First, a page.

Our Nikon D7000 review includes specs, price, sample photos and comparisons to other DSLR cameras so you can determine whether the Nikon D7000 crop sensor digital camera is right for you. For those unfamiliar with the Nikon D7000, it’s a “pro-sumer” (or what Nikon calls its “professional-standard camera”) DSLR that, depending upon how you look at it, is Nikon’s flagship crop sensor DSLR as of 2012.
Spec-wise, the Nikon D7000 is fairly impressive. It has a 16.2 megapixel CMOS sensor, an EXPEED 2 image processor, 39 autofocus points and a new autofocus system, 1920×1080 HD video capabilities, a native ISO range of 100 to 6400, dual SD card slots, live view, 6fps shooting, an intervalometer, virtual horizon, built in 3-frame bracketing for HDR, a 150,000 actuation rated shutter, and a myriad of other techno-babble features.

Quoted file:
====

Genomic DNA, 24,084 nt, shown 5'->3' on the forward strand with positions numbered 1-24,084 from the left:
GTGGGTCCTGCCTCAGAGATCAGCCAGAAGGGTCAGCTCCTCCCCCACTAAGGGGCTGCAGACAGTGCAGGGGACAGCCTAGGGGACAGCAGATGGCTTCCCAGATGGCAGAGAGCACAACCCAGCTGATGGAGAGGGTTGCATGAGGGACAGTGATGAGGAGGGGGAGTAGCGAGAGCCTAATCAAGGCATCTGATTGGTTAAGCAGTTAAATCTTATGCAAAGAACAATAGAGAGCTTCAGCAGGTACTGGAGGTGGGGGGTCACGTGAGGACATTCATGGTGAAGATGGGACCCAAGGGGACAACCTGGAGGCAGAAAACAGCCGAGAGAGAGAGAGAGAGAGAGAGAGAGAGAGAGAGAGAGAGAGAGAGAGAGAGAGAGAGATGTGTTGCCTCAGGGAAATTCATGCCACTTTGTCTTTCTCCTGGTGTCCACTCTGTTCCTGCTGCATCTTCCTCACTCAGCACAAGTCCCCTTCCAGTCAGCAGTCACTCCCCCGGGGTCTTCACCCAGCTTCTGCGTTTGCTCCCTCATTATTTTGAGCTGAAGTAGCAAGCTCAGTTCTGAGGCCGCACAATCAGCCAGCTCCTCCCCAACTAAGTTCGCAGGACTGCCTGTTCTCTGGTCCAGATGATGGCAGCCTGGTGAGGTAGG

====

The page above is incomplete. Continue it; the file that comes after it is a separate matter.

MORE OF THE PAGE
Of course, all of those buzzwords are meaningless if it doesn’t enable the photographer to take great photos. Since I’m not one to fixate on technical details, I won’t do that here. Instead, I’ll share what I think are the advantages and disadvantages of the Nikon D7000 now that I’ve used it for the last year and a half, during which time it has been my primary camera for our Walt Disney World and Disneyland trips. Yeah, I know, I’m sort of tardy with this review. I never even planned on writing one, but I still get frequent emails from people asking what I think of it. So here’s what I think of it…